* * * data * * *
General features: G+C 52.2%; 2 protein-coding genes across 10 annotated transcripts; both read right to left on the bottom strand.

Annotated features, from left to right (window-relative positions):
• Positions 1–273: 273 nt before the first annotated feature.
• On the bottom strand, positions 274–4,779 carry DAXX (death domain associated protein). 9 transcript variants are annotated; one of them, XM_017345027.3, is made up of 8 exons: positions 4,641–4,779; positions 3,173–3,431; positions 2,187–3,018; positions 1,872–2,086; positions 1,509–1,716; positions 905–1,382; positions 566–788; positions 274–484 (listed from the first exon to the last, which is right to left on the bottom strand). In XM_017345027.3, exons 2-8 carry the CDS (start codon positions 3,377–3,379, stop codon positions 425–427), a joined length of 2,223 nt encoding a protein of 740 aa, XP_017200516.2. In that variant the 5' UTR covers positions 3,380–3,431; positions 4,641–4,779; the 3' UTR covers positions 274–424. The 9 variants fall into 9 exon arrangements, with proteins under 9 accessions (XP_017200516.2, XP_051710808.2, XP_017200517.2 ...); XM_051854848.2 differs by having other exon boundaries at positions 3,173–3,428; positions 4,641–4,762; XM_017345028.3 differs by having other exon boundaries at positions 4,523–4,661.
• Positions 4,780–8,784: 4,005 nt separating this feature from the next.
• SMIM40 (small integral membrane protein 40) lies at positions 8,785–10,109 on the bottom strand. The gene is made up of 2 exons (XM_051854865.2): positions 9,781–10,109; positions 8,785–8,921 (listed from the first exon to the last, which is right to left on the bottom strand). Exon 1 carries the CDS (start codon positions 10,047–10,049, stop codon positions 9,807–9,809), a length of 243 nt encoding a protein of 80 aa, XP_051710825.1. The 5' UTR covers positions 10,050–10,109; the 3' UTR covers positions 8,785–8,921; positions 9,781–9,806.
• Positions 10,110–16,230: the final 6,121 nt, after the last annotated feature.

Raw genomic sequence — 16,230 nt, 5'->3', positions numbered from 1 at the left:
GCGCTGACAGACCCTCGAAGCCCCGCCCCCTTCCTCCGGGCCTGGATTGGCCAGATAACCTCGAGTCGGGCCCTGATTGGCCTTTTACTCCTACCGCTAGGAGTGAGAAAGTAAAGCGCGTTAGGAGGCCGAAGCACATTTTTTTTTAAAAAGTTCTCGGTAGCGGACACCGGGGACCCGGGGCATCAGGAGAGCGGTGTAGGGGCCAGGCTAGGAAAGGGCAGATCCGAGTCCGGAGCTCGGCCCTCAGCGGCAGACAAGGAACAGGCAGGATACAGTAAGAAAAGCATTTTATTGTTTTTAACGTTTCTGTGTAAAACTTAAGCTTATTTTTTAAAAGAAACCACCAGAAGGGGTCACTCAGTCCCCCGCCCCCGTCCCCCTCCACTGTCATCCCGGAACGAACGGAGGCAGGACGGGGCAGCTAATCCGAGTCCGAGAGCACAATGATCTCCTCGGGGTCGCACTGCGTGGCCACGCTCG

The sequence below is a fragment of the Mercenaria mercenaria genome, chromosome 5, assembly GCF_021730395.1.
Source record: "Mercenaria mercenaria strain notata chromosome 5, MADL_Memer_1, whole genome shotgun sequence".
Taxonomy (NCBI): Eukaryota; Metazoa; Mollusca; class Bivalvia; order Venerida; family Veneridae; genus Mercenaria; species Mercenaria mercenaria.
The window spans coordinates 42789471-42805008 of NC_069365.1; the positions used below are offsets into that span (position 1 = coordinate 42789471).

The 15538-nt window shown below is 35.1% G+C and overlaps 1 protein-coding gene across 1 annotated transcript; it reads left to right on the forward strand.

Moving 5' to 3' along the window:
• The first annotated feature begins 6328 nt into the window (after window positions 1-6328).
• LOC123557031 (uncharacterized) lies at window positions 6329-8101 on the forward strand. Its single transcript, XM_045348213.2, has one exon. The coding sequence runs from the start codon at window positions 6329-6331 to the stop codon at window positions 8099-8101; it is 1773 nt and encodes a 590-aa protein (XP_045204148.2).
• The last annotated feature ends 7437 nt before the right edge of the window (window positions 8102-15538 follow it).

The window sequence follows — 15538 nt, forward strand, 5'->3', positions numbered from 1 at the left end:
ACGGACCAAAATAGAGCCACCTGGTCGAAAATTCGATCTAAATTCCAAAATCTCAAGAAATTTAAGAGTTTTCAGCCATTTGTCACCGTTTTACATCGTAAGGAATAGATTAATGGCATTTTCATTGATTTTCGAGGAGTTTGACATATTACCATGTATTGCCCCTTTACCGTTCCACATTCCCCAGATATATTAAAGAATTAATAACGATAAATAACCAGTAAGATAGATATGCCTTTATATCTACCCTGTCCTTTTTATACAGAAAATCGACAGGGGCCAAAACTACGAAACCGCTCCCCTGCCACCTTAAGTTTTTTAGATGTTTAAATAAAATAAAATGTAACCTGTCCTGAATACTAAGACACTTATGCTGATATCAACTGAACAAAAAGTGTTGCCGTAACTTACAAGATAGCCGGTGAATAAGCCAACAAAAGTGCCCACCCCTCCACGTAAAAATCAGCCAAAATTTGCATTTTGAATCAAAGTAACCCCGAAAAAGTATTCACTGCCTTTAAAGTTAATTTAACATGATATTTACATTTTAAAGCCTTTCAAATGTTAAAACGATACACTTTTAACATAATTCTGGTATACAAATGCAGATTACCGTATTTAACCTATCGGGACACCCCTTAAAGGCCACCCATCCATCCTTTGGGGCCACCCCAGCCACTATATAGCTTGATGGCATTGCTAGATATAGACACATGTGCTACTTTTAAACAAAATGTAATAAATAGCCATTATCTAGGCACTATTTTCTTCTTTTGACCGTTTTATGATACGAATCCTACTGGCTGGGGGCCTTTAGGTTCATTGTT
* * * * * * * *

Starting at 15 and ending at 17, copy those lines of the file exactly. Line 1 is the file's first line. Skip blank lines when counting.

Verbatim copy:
Moving 5' to 3' along the window:
• The first annotated feature begins 6328 nt into the window (after window positions 1-6328).
• LOC123557031 (uncharacterized) lies at window positions 6329-8101 on the forward strand. Its single transcript, XM_045348213.2, has one exon. The coding sequence runs from the start codon at window positions 6329-6331 to the stop codon at window positions 8099-8101; it is 1773 nt and encodes a 590-aa protein (XP_045204148.2).